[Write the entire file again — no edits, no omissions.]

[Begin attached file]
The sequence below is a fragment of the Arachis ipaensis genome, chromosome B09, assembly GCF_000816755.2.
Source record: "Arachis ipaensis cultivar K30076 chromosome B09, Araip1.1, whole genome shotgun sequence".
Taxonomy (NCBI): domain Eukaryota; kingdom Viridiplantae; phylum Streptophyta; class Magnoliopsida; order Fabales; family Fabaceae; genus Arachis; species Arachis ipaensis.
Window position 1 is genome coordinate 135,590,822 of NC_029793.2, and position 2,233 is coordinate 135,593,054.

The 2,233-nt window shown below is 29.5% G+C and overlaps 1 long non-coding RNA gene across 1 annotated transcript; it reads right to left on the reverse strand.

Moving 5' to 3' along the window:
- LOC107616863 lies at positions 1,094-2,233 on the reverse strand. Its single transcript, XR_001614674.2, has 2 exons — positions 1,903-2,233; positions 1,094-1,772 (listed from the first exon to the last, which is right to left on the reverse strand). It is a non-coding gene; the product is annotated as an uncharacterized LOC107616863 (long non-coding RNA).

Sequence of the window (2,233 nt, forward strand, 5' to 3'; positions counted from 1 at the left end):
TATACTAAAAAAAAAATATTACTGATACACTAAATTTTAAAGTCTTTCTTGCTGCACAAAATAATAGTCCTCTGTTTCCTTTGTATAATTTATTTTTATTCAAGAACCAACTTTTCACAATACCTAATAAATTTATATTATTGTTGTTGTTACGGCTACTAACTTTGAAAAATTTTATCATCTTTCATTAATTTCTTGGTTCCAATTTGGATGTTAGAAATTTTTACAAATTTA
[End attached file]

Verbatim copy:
The sequence below is a fragment of the Arachis ipaensis genome, chromosome B09, assembly GCF_000816755.2.
Source record: "Arachis ipaensis cultivar K30076 chromosome B09, Araip1.1, whole genome shotgun sequence".
Taxonomy (NCBI): domain Eukaryota; kingdom Viridiplantae; phylum Streptophyta; class Magnoliopsida; order Fabales; family Fabaceae; genus Arachis; species Arachis ipaensis.
Window position 1 is genome coordinate 135,590,822 of NC_029793.2, and position 2,233 is coordinate 135,593,054.

The 2,233-nt window shown below is 29.5% G+C and overlaps 1 long non-coding RNA gene across 1 annotated transcript; it reads right to left on the reverse strand.

Moving 5' to 3' along the window:
- LOC107616863 lies at positions 1,094-2,233 on the reverse strand. Its single transcript, XR_001614674.2, has 2 exons — positions 1,903-2,233; positions 1,094-1,772 (listed from the first exon to the last, which is right to left on the reverse strand). It is a non-coding gene; the product is annotated as an uncharacterized LOC107616863 (long non-coding RNA).

Sequence of the window (2,233 nt, forward strand, 5' to 3'; positions counted from 1 at the left end):
TATACTAAAAAAAAAATATTACTGATACACTAAATTTTAAAGTCTTTCTTGCTGCACAAAATAATAGTCCTCTGTTTCCTTTGTATAATTTATTTTTATTCAAGAACCAACTTTTCACAATACCTAATAAATTTATATTATTGTTGTTGTTACGGCTACTAACTTTGAAAAATTTTATCATCTTTCATTAATTTCTTGGTTCCAATTTGGATGTTAGAAATTTTTACAAATTTA